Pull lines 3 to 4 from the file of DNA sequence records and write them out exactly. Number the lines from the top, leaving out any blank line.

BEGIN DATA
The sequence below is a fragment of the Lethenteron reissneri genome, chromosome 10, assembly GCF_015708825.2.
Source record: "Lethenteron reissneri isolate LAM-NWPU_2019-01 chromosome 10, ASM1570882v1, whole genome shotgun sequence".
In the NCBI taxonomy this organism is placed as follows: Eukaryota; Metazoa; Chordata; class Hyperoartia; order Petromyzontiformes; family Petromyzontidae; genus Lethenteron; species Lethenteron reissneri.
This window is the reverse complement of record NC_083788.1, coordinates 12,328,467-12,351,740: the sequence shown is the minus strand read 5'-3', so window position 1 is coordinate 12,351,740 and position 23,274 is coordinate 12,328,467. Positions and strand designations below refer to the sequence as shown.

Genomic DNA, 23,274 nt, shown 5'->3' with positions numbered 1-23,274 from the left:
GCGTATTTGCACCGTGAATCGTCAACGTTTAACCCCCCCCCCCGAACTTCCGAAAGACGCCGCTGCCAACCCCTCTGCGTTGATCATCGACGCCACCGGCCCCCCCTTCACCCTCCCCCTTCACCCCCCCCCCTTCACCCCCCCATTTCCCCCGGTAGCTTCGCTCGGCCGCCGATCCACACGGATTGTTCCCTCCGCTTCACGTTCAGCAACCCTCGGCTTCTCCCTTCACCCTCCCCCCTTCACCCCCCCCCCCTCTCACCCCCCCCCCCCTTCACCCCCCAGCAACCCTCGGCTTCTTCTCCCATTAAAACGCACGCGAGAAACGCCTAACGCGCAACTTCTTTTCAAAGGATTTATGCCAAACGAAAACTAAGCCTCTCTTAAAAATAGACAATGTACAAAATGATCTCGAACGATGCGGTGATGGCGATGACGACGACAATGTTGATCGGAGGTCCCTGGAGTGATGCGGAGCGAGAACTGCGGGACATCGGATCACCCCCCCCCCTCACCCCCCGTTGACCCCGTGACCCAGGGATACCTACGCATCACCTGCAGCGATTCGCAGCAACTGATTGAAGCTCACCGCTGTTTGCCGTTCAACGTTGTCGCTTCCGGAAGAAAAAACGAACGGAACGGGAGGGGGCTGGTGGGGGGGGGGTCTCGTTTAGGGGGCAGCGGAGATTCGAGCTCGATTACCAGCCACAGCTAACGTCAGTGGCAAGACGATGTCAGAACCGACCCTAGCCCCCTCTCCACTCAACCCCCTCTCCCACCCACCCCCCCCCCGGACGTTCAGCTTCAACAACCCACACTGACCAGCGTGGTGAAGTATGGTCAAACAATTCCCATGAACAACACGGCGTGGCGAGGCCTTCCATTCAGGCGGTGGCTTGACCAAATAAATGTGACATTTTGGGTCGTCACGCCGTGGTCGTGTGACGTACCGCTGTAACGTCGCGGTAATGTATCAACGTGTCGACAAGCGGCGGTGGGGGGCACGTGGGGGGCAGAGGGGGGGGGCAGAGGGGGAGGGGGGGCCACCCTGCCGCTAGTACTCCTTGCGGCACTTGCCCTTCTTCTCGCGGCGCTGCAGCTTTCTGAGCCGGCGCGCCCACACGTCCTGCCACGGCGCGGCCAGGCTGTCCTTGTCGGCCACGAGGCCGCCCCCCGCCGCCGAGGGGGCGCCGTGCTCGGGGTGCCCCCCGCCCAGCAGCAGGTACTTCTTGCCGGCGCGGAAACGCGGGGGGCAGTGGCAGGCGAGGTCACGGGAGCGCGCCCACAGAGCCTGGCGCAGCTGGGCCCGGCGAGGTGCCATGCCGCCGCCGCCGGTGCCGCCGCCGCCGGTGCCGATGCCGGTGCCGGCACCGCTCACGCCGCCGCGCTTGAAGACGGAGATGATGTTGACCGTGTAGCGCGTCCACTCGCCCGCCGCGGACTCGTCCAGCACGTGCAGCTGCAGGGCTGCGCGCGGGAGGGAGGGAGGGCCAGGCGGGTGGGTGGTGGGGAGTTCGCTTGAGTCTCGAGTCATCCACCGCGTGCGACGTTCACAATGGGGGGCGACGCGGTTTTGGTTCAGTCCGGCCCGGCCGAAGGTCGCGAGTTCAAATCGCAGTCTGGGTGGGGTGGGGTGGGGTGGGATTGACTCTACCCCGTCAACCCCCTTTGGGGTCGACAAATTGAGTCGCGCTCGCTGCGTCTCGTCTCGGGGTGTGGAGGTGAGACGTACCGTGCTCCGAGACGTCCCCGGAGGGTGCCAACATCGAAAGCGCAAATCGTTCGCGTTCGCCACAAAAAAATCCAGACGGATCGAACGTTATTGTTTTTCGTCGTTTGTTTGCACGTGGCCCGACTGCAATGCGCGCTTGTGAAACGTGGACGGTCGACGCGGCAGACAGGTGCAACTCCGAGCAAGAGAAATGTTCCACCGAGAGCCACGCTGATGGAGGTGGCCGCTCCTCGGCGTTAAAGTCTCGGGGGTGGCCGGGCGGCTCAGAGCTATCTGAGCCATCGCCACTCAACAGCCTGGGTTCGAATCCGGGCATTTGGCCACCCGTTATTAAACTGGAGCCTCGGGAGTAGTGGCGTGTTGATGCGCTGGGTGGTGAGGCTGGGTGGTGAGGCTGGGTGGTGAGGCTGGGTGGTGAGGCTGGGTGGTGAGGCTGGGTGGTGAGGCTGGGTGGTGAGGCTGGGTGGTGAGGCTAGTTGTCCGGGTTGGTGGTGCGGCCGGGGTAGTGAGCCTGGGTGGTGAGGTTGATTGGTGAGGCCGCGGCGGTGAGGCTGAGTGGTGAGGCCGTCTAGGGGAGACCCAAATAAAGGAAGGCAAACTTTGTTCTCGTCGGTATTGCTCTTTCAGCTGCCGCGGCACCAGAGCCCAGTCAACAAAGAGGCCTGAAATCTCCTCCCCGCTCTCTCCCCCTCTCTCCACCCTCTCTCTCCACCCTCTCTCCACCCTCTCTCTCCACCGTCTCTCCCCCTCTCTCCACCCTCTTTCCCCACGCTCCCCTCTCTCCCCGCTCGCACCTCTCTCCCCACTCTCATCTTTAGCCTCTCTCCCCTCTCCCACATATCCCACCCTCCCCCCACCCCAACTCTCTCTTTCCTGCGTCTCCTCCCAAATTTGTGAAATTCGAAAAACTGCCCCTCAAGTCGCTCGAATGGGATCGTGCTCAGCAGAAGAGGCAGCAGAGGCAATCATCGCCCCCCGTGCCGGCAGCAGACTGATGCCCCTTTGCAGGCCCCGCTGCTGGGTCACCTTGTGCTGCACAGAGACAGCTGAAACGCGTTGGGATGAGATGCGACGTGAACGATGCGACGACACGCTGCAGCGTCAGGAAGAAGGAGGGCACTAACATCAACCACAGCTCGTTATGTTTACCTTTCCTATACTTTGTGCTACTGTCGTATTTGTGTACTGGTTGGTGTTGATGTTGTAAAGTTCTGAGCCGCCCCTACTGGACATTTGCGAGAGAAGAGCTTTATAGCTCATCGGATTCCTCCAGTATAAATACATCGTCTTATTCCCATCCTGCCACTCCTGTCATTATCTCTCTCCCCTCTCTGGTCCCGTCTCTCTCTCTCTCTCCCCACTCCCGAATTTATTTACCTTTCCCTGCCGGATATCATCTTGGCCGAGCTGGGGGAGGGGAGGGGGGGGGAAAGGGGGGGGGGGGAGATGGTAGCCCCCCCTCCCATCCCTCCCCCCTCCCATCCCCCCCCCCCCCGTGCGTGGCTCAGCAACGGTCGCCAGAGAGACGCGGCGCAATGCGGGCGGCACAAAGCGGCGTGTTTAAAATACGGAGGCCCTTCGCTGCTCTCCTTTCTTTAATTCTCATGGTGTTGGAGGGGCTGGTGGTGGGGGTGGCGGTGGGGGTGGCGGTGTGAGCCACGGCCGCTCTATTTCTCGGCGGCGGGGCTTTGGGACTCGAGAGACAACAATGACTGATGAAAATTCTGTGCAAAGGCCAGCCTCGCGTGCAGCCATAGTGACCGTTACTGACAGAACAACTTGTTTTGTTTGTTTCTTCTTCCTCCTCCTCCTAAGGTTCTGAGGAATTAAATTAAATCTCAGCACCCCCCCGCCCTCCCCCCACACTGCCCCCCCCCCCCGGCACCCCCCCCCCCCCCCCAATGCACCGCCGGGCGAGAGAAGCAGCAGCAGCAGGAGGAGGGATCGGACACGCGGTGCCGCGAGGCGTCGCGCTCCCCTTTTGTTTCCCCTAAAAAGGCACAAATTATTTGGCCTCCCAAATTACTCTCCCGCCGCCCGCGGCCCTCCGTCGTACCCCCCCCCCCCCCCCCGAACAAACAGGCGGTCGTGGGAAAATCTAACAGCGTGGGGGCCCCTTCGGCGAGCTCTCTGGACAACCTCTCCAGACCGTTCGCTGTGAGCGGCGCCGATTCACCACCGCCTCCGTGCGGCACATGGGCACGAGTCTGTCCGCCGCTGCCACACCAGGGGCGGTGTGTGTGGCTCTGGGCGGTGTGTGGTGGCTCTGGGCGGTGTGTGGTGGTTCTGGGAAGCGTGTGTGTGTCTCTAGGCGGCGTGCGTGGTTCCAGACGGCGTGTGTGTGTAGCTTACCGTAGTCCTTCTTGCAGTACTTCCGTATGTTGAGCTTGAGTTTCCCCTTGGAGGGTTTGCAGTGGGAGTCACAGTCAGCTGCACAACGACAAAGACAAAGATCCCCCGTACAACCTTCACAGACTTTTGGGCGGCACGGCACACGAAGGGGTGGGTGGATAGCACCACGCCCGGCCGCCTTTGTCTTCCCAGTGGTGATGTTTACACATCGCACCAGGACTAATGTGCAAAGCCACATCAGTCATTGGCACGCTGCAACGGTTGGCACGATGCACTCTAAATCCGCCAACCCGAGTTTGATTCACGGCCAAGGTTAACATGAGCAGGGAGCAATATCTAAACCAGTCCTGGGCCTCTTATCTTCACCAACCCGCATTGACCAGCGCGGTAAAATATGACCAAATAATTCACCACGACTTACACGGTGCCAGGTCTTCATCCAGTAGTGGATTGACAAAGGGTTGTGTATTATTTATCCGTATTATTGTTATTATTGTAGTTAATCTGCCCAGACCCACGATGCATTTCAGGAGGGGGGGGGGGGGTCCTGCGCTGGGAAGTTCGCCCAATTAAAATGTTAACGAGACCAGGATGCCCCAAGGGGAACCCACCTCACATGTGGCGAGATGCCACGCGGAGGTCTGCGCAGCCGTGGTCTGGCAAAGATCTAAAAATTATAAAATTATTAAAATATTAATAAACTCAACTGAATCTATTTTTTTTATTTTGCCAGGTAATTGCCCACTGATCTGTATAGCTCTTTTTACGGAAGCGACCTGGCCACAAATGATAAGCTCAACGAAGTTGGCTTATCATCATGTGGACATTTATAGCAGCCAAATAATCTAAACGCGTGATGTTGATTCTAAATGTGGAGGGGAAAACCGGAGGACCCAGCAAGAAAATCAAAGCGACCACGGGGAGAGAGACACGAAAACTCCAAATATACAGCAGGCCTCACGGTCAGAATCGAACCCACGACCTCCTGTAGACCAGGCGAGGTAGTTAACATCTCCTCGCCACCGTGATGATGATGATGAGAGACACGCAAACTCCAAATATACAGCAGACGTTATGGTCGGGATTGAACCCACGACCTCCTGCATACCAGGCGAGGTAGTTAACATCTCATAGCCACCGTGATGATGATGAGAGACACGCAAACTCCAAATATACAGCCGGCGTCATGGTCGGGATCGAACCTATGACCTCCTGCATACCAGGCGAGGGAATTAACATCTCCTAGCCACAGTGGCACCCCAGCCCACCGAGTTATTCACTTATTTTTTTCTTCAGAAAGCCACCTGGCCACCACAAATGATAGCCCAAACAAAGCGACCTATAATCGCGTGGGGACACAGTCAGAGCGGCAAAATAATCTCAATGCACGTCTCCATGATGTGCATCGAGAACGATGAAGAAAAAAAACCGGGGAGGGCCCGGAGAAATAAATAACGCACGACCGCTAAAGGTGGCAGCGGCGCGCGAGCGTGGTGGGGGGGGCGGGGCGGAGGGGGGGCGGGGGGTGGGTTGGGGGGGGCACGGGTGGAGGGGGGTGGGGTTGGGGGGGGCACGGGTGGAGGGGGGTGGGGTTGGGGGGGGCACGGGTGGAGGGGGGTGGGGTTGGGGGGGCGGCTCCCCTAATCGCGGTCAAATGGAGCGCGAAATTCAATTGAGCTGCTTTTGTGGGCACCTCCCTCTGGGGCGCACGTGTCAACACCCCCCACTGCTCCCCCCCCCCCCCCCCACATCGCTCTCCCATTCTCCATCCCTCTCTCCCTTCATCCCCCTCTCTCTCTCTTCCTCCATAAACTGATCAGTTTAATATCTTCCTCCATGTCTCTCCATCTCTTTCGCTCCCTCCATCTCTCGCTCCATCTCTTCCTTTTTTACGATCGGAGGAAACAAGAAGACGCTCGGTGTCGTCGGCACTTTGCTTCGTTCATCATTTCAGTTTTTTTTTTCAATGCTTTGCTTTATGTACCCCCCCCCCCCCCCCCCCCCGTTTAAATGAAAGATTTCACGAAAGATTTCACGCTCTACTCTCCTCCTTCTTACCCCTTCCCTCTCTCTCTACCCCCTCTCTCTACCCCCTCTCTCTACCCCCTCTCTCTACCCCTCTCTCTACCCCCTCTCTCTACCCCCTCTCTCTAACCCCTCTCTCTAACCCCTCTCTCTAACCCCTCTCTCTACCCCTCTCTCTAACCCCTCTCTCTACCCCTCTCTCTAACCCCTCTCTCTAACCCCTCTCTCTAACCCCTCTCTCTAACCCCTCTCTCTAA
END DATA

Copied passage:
In the NCBI taxonomy this organism is placed as follows: Eukaryota; Metazoa; Chordata; class Hyperoartia; order Petromyzontiformes; family Petromyzontidae; genus Lethenteron; species Lethenteron reissneri.
This window is the reverse complement of record NC_083788.1, coordinates 12,328,467-12,351,740: the sequence shown is the minus strand read 5'-3', so window position 1 is coordinate 12,351,740 and position 23,274 is coordinate 12,328,467. Positions and strand designations below refer to the sequence as shown.